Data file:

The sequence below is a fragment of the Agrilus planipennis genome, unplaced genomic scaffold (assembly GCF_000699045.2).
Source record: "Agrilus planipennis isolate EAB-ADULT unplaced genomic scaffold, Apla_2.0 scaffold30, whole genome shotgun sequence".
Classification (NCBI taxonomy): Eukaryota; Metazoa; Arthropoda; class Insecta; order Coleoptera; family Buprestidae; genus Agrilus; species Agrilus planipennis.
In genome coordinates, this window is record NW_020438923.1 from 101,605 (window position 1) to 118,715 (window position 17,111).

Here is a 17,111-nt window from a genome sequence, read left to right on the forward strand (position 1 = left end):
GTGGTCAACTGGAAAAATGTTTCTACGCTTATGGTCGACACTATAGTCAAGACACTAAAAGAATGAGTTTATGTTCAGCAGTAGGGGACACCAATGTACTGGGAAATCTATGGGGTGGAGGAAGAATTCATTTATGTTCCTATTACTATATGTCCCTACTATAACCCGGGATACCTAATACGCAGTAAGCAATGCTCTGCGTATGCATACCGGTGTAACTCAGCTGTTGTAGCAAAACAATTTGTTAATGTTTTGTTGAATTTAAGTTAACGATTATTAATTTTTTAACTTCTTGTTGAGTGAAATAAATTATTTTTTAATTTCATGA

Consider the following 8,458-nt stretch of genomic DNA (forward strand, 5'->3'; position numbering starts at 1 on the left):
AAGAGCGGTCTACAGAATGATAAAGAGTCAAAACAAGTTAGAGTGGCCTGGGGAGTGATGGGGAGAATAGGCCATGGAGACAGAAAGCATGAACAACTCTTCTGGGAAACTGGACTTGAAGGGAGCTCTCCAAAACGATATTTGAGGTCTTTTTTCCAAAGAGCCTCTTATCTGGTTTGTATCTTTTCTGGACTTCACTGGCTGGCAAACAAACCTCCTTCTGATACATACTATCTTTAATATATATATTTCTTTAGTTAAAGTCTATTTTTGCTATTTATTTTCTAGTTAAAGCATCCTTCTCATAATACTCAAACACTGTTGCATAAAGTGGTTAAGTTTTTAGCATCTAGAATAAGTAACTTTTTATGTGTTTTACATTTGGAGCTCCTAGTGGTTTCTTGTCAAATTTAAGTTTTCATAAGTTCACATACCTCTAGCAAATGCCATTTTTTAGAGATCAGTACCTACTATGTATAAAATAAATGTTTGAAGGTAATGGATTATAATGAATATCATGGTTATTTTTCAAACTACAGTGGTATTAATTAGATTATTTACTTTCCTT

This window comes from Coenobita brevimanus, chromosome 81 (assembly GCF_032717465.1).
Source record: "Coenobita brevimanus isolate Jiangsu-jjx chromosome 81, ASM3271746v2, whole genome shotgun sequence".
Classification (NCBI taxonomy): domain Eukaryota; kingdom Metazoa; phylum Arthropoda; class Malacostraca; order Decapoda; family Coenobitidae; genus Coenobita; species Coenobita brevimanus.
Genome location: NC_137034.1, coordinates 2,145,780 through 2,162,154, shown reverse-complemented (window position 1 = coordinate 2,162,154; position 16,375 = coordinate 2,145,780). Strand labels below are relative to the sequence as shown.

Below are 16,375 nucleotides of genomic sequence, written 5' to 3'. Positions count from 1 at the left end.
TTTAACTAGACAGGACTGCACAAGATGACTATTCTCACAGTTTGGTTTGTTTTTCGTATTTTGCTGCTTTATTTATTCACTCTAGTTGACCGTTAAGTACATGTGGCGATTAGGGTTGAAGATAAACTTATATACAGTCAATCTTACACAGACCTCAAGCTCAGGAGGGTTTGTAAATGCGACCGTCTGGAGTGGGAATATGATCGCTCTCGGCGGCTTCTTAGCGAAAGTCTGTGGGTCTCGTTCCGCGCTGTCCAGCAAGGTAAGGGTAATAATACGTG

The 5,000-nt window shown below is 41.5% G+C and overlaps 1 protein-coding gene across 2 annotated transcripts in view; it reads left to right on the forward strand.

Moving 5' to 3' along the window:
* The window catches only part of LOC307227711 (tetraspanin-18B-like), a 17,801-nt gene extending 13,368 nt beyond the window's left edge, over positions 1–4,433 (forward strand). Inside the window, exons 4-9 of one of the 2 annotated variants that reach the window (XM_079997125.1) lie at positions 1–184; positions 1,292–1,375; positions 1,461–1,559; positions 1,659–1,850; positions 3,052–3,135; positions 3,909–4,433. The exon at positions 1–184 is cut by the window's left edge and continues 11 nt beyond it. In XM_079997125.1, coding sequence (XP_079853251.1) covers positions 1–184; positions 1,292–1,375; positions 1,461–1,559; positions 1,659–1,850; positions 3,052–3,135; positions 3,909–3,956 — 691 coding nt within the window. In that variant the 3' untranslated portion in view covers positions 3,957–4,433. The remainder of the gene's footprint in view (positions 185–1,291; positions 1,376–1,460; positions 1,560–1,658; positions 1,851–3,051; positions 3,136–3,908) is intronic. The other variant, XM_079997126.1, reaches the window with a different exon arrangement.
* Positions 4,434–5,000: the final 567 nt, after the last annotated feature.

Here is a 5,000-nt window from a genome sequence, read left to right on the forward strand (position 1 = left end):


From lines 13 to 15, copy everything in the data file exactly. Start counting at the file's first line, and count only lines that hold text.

Below are 16,375 nucleotides of genomic sequence, written 5' to 3'. Positions count from 1 at the left end.
TTTAACTAGACAGGACTGCACAAGATGACTATTCTCACAGTTTGGTTTGTTTTTCGTATTTTGCTGCTTTATTTATTCACTCTAGTTGACCGTTAAGTACATGTGGCGATTAGGGTTGAAGATAAACTTATATACAGTCAATCTTACACAGACCTCAAGCTCAGGAGGGTTTGTAAATGCGACCGTCTGGAGTGGGAATATGATCGCTCTCGGCGGCTTCTTAGCGAAAGTCTGTGGGTCTCGTTCCGCGCTGTCCAGCAAGGTAAGGGTAATAATACGTG

The 5,000-nt window shown below is 41.5% G+C and overlaps 1 protein-coding gene across 2 annotated transcripts in view; it reads left to right on the forward strand.